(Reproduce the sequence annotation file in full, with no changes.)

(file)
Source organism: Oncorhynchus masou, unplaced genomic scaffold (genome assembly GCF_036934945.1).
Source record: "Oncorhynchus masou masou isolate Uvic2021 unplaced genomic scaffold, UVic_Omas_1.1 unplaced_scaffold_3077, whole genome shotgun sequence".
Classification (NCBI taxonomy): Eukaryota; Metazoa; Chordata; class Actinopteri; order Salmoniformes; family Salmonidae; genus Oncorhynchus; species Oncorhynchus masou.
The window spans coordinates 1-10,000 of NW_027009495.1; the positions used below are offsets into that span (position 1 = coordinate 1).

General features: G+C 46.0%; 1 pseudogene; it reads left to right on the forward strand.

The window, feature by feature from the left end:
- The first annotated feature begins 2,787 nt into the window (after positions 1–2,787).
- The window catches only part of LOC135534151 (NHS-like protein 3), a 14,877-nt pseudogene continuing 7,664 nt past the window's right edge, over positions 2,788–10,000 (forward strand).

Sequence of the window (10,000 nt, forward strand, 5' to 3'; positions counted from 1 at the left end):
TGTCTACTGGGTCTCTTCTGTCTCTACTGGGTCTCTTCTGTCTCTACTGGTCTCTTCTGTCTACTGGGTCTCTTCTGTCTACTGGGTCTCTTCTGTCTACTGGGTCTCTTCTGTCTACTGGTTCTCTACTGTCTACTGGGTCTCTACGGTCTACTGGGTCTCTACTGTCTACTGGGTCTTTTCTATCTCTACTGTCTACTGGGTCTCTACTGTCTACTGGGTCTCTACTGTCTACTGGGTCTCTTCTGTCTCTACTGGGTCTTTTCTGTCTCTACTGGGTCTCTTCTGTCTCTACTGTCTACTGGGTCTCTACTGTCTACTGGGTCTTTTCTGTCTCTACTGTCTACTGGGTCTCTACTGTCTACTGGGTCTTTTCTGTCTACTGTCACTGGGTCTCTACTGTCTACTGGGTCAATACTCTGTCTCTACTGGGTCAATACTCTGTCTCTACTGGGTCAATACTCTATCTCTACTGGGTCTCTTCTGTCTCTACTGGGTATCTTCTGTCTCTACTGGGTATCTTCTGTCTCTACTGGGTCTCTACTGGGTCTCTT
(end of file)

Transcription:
Source organism: Oncorhynchus masou, unplaced genomic scaffold (genome assembly GCF_036934945.1).
Source record: "Oncorhynchus masou masou isolate Uvic2021 unplaced genomic scaffold, UVic_Omas_1.1 unplaced_scaffold_3077, whole genome shotgun sequence".
Classification (NCBI taxonomy): Eukaryota; Metazoa; Chordata; class Actinopteri; order Salmoniformes; family Salmonidae; genus Oncorhynchus; species Oncorhynchus masou.
The window spans coordinates 1-10,000 of NW_027009495.1; the positions used below are offsets into that span (position 1 = coordinate 1).

General features: G+C 46.0%; 1 pseudogene; it reads left to right on the forward strand.

The window, feature by feature from the left end:
- The first annotated feature begins 2,787 nt into the window (after positions 1–2,787).
- The window catches only part of LOC135534151 (NHS-like protein 3), a 14,877-nt pseudogene continuing 7,664 nt past the window's right edge, over positions 2,788–10,000 (forward strand).

Sequence of the window (10,000 nt, forward strand, 5' to 3'; positions counted from 1 at the left end):
TGTCTACTGGGTCTCTTCTGTCTCTACTGGGTCTCTTCTGTCTCTACTGGTCTCTTCTGTCTACTGGGTCTCTTCTGTCTACTGGGTCTCTTCTGTCTACTGGGTCTCTTCTGTCTACTGGTTCTCTACTGTCTACTGGGTCTCTACGGTCTACTGGGTCTCTACTGTCTACTGGGTCTTTTCTATCTCTACTGTCTACTGGGTCTCTACTGTCTACTGGGTCTCTACTGTCTACTGGGTCTCTTCTGTCTCTACTGGGTCTTTTCTGTCTCTACTGGGTCTCTTCTGTCTCTACTGTCTACTGGGTCTCTACTGTCTACTGGGTCTTTTCTGTCTCTACTGTCTACTGGGTCTCTACTGTCTACTGGGTCTTTTCTGTCTACTGTCACTGGGTCTCTACTGTCTACTGGGTCAATACTCTGTCTCTACTGGGTCAATACTCTGTCTCTACTGGGTCAATACTCTATCTCTACTGGGTCTCTTCTGTCTCTACTGGGTATCTTCTGTCTCTACTGGGTATCTTCTGTCTCTACTGGGTCTCTACTGGGTCTCTT